Diffusion of transmembrane and peripheral membrane-bound proteins within the crowded cellular membrane environment is essential to diverse biological processes including cellular signaling, endocytosis, and motility. Nonetheless we presently lack a detailed understanding of the influence of physiological levels of crowding on membrane protein diffusion. Utilizing quantitative in vitro measurements, here we demonstrate that the diffusivities of membrane bound proteins follow a single linearly decreasing trend with increasing membrane coverage by proteins. This trend holds for homogenous protein populations across a range of protein sizes and for heterogeneous mixtures of proteins of different sizes, such that protein diffusivity is controlled by the total coverage of the surrounding membrane. These results demonstrate that steric exclusion within the crowded membrane environment can fundamentally limit the diffusive rate of proteins, regardless of their size. In cells this "speed limit" could be modulated by changes in local membrane coverage, providing a mechanism for tuning the rate of molecular interaction and assembly.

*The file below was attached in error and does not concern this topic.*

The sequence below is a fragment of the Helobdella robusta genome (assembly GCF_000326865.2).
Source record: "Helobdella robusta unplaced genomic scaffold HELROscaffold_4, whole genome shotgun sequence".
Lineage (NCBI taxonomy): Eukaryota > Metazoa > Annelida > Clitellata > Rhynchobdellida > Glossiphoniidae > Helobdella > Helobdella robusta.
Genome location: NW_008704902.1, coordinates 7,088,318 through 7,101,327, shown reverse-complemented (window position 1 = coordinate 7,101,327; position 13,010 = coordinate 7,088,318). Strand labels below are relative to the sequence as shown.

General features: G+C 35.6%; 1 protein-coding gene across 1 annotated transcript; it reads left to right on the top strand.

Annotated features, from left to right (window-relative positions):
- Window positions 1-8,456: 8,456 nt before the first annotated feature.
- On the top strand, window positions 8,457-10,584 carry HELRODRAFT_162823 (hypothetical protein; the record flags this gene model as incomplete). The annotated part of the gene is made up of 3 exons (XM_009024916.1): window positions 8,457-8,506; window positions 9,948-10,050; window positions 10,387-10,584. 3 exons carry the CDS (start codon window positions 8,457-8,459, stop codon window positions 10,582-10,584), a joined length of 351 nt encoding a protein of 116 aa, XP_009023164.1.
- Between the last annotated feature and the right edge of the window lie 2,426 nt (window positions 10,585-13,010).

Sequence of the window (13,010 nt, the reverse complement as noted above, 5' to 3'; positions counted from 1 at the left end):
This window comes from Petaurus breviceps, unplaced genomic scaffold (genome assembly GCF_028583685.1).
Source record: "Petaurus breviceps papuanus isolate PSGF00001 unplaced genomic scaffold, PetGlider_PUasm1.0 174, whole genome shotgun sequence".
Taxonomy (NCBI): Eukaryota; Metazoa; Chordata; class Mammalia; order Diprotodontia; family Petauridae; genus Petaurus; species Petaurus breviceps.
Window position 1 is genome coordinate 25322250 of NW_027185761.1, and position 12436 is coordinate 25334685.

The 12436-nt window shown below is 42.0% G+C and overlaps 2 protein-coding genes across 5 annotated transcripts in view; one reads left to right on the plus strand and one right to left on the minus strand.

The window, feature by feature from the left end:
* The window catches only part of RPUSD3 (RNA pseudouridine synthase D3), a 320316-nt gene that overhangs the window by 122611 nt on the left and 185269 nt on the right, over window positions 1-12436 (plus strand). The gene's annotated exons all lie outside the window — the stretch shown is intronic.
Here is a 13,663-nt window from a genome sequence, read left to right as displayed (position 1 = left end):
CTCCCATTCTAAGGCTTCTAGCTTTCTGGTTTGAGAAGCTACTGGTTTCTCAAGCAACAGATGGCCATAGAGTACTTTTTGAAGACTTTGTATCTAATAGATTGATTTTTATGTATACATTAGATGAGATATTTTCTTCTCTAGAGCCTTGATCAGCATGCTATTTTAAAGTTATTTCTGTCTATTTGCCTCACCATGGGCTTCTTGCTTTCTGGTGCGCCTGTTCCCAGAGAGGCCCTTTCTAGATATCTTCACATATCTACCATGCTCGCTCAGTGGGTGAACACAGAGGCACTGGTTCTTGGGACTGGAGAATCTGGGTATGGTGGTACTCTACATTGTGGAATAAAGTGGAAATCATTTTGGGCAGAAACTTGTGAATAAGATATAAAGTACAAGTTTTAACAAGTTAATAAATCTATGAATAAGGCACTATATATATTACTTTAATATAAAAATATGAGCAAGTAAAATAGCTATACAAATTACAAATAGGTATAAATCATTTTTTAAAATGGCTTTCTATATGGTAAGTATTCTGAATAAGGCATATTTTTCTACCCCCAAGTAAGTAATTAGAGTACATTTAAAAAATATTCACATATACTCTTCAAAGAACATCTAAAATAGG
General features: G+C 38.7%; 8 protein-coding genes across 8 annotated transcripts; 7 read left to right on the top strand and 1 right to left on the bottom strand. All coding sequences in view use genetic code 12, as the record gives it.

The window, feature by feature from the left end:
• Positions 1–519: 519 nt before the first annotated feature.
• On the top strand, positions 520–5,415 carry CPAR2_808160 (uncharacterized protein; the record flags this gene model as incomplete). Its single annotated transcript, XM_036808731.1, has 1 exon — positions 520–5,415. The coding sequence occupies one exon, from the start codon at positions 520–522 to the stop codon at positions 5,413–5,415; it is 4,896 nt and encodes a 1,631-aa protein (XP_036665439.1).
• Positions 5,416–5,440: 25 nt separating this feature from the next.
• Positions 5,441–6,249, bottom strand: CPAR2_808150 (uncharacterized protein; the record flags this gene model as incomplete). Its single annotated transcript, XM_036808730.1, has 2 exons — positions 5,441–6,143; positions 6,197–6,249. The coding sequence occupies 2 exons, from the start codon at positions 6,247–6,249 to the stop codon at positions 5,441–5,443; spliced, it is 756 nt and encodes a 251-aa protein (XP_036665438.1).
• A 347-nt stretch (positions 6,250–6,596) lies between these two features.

We propose a general coupling of the Smooth Particle Mesh Ewald SPME approach for distributed multipoles to a short-range charge penetration correction modifying the charge-charge, charge-dipole and charge-quadrupole energies. Such an approach significantly improves electrostatics when compared to ab initio values and has been calibrated on Symmetry-Adapted Perturbation Theory reference data. Various neutral molecular dimers have been tested and results on the complexes of mono- and divalent cations with a water ligand are also provided. Transferability of the correction is adressed in the context of the implementation of the AMOEBA and SIBFA polarizable force fields in the TINKER-HP software. As the choices of the multipolar distribution are discussed, conclusions are drawn for the future penetration-corrected polarizable force fields highlighting the mandatory need of non-spurious procedures for the obtention of well balanced and physically meaningful distributed moments. Finally, scalability and parallelism of the short-range corrected SPME approach are addressed, demonstrating that the damping function is computationally affordable and accurate for molecular dynamics simulations of complex bio- or bioinorganic systems in periodic boundary conditions.